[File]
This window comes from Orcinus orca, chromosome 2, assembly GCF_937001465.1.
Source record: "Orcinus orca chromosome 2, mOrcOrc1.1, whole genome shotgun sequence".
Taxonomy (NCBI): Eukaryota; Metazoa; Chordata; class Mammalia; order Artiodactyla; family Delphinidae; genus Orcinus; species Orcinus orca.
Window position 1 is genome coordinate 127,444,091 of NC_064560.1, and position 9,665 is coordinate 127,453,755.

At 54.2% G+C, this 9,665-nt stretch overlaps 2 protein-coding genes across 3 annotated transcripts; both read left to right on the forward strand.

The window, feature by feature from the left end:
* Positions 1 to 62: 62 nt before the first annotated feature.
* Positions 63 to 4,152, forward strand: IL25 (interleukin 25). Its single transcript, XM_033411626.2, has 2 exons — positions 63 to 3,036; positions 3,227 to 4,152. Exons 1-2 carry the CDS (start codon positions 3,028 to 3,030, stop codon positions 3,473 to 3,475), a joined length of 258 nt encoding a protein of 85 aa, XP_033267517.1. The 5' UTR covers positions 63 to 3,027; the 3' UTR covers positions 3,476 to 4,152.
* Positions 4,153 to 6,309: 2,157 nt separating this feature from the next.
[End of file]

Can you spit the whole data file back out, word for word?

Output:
This window comes from Orcinus orca, chromosome 2, assembly GCF_937001465.1.
Source record: "Orcinus orca chromosome 2, mOrcOrc1.1, whole genome shotgun sequence".
Taxonomy (NCBI): Eukaryota; Metazoa; Chordata; class Mammalia; order Artiodactyla; family Delphinidae; genus Orcinus; species Orcinus orca.
Window position 1 is genome coordinate 127,444,091 of NC_064560.1, and position 9,665 is coordinate 127,453,755.

At 54.2% G+C, this 9,665-nt stretch overlaps 2 protein-coding genes across 3 annotated transcripts; both read left to right on the forward strand.

The window, feature by feature from the left end:
* Positions 1 to 62: 62 nt before the first annotated feature.
* Positions 63 to 4,152, forward strand: IL25 (interleukin 25). Its single transcript, XM_033411626.2, has 2 exons — positions 63 to 3,036; positions 3,227 to 4,152. Exons 1-2 carry the CDS (start codon positions 3,028 to 3,030, stop codon positions 3,473 to 3,475), a joined length of 258 nt encoding a protein of 85 aa, XP_033267517.1. The 5' UTR covers positions 63 to 3,027; the 3' UTR covers positions 3,476 to 4,152.
* Positions 4,153 to 6,309: 2,157 nt separating this feature from the next.